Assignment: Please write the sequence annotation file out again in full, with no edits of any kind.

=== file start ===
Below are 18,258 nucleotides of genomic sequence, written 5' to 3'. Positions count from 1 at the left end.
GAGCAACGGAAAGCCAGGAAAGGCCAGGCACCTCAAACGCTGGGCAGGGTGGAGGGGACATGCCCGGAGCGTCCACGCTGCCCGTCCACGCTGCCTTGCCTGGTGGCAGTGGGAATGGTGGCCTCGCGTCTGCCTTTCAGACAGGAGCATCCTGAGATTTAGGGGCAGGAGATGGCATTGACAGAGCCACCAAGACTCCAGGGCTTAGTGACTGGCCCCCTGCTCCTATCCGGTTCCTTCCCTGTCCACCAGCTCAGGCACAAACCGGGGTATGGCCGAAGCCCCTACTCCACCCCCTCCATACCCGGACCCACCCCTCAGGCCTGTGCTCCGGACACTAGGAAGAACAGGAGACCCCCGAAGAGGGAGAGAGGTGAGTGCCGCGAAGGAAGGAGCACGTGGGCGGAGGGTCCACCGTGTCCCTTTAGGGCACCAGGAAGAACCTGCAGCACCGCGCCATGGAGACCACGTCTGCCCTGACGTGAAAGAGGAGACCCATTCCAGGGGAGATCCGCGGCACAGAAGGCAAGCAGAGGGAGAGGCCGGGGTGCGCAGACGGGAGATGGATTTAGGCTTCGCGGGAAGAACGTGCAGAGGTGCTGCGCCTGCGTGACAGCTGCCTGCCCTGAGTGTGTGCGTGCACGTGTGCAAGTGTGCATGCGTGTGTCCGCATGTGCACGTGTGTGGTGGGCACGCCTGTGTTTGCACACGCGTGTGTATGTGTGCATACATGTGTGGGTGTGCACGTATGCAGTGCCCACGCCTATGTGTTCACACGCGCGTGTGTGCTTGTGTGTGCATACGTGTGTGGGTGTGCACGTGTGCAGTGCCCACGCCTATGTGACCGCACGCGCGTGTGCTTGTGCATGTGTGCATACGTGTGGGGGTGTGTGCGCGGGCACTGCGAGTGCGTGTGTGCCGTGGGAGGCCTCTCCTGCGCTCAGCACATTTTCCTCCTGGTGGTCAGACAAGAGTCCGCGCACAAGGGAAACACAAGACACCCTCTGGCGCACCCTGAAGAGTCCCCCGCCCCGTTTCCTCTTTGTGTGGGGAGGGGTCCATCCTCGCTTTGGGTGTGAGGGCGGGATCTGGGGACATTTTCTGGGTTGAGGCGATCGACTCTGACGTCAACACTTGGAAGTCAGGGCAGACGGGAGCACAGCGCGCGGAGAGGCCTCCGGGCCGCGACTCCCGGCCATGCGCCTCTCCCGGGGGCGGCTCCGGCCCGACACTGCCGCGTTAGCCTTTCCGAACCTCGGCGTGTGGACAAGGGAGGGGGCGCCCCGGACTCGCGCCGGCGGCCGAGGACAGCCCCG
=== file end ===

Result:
Below are 18,258 nucleotides of genomic sequence, written 5' to 3'. Positions count from 1 at the left end.
GAGCAACGGAAAGCCAGGAAAGGCCAGGCACCTCAAACGCTGGGCAGGGTGGAGGGGACATGCCCGGAGCGTCCACGCTGCCCGTCCACGCTGCCTTGCCTGGTGGCAGTGGGAATGGTGGCCTCGCGTCTGCCTTTCAGACAGGAGCATCCTGAGATTTAGGGGCAGGAGATGGCATTGACAGAGCCACCAAGACTCCAGGGCTTAGTGACTGGCCCCCTGCTCCTATCCGGTTCCTTCCCTGTCCACCAGCTCAGGCACAAACCGGGGTATGGCCGAAGCCCCTACTCCACCCCCTCCATACCCGGACCCACCCCTCAGGCCTGTGCTCCGGACACTAGGAAGAACAGGAGACCCCCGAAGAGGGAGAGAGGTGAGTGCCGCGAAGGAAGGAGCACGTGGGCGGAGGGTCCACCGTGTCCCTTTAGGGCACCAGGAAGAACCTGCAGCACCGCGCCATGGAGACCACGTCTGCCCTGACGTGAAAGAGGAGACCCATTCCAGGGGAGATCCGCGGCACAGAAGGCAAGCAGAGGGAGAGGCCGGGGTGCGCAGACGGGAGATGGATTTAGGCTTCGCGGGAAGAACGTGCAGAGGTGCTGCGCCTGCGTGACAGCTGCCTGCCCTGAGTGTGTGCGTGCACGTGTGCAAGTGTGCATGCGTGTGTCCGCATGTGCACGTGTGTGGTGGGCACGCCTGTGTTTGCACACGCGTGTGTATGTGTGCATACATGTGTGGGTGTGCACGTATGCAGTGCCCACGCCTATGTGTTCACACGCGCGTGTGTGCTTGTGTGTGCATACGTGTGTGGGTGTGCACGTGTGCAGTGCCCACGCCTATGTGACCGCACGCGCGTGTGCTTGTGCATGTGTGCATACGTGTGGGGGTGTGTGCGCGGGCACTGCGAGTGCGTGTGTGCCGTGGGAGGCCTCTCCTGCGCTCAGCACATTTTCCTCCTGGTGGTCAGACAAGAGTCCGCGCACAAGGGAAACACAAGACACCCTCTGGCGCACCCTGAAGAGTCCCCCGCCCCGTTTCCTCTTTGTGTGGGGAGGGGTCCATCCTCGCTTTGGGTGTGAGGGCGGGATCTGGGGACATTTTCTGGGTTGAGGCGATCGACTCTGACGTCAACACTTGGAAGTCAGGGCAGACGGGAGCACAGCGCGCGGAGAGGCCTCCGGGCCGCGACTCCCGGCCATGCGCCTCTCCCGGGGGCGGCTCCGGCCCGACACTGCCGCGTTAGCCTTTCCGAACCTCGGCGTGTGGACAAGGGAGGGGGCGCCCCGGACTCGCGCCGGCGGCCGAGGACAGCCCCG